Also referred to as a user premium, an occupant superior is the purchase price an occupier of commercial real estate will pay compared to a commercial real property trader. Historically, owner occupants pay more for commercial real estate than traders – in some instances 20-25% more. Why would that be the situation?
I believe the next factors encourage the pricing difference. Financing. Generally, a buyer of commercial real property that will take up the building has more options with which to financing his purchase. He can utilize conventional bank funding which requires a 20-25% down payment, a 90% loan through the government – SMALL COMPANY Association loan, or private financing through friends and family. Typically, investors must rely upon debt with lower loans to value – 60-70% – which means a lot more cash invested.
Certainly, there are well heeled traders who can stroke a check for the whole purchase with no need for funding but these investors want a “deal” for tying up cash. OK, you might ask, how come the availability and cost of money encourage a buyer to pay more? The easy answer – payments.
If money is cheaper, the causing payment will be cheaper. An owner occupant can pay more because they can frequently borrow more. Assumptions. An income is bought by An investor stream – a leased building – which is produced through a tenant paying rent. Assumptions must be made regarding the sustainability of the income, if the income is above or below the existing market lease rates, and the likelihood the tenant will remain in the building after his lease expires. If an investor believes he’ll suffer a vacancy because the tenant can’t pay the rent or believes the tenant will vacate at the end of his lease, he must hedge his purchase by paying less for the building.
Because an occupant buyer is the “tenant”, all of these costly assumptions are avoided. Return on investment. The way in which an owner occupant views a return on investment is mixed from the trader. A glance is used by An owner occupant at the payment his loan creates, provides the operating expenses (property fees, insurance, and maintenance) and compares the total payment to a equivalent market lease. If the total payment is within an acceptable range – doesn’t surpass the marketplace rents by 20% – boom!
He’s in. A more complicated analysis is performed by the investor. What’s the income? If the income is above market, he discounts it. Just how much may i borrow based upon the income – or reduced income? Utility. How the building currently is or will be occupied is of little effect to the buyer.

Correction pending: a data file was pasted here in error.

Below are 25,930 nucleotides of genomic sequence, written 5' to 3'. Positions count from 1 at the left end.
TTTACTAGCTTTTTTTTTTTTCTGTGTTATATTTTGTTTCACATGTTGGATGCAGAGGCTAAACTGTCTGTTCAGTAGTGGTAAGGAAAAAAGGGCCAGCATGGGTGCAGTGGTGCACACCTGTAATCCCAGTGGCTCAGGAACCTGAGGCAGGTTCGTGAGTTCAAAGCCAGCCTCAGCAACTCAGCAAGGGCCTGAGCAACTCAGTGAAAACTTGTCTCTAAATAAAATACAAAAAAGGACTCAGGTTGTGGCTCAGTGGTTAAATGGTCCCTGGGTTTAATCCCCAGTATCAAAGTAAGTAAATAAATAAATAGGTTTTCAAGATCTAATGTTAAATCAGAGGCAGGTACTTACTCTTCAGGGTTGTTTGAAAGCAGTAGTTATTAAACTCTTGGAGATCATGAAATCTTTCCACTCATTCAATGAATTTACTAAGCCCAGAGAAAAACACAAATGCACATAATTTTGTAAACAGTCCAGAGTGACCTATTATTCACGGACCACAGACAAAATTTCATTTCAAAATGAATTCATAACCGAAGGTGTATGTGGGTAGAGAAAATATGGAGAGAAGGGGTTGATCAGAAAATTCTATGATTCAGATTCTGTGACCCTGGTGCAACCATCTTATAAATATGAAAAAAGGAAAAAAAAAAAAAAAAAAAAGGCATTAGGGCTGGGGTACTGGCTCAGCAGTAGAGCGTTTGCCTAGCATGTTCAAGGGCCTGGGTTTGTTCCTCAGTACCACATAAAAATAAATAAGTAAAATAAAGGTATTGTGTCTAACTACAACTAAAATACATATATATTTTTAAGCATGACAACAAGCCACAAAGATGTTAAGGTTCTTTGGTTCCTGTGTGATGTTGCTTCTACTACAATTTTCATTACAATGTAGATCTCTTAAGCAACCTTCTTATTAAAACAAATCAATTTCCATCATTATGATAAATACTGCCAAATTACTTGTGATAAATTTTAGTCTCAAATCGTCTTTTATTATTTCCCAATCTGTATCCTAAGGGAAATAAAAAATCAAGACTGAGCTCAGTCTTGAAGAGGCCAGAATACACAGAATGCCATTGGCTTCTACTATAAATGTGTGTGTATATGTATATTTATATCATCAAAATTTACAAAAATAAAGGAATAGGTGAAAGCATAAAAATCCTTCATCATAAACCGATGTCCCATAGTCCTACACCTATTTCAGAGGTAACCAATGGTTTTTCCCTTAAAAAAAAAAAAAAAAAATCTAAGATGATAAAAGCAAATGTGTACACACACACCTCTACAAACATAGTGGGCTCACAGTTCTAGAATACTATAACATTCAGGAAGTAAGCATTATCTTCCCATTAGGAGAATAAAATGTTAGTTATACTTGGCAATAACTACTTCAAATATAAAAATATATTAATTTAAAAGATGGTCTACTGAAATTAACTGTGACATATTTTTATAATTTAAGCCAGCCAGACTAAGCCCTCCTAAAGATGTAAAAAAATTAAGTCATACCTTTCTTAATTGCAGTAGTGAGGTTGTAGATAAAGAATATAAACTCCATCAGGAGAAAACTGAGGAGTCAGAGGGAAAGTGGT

His concern is the marketability of the building if it becomes vacant. How will it place fallow long? Will the building’s features appeal to a wide range of prospective tenants? Can I cause the income stream to increase as time passes? An owner occupant views the building akin to the purchase of a machine or the addition of an integral employee – will the building allow my business to grow? If so, the expense of the real property is a price to do business.
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If revenue is less than costs, the gross profit is negative — it isn’t a profitable company. What is the difference between revenue and profit? The revenue (sales revenue) is the sum of all cash inflows created by the business’s operations, as the profit is the total revenues minus total costs made by the company. What is the difference between income and profit and revenue? Revenue from operations is the amount of money brought in from the sale of goods and/or services; other revenue includes any gains made on investments or other non-operating activities.
Income and profit are essentially synonymous. Both terms refer to the amount of money you’ve made at the end of the operating cycle. In its simplest form, income is revenue less expenses. Profit is determined by subtracting costs from what? Profit is calculated by subtracting costs from income. How does cost affect profitability and revenue? There could be a number of answers to this relevant question, depending on what perspectives you use to answer them.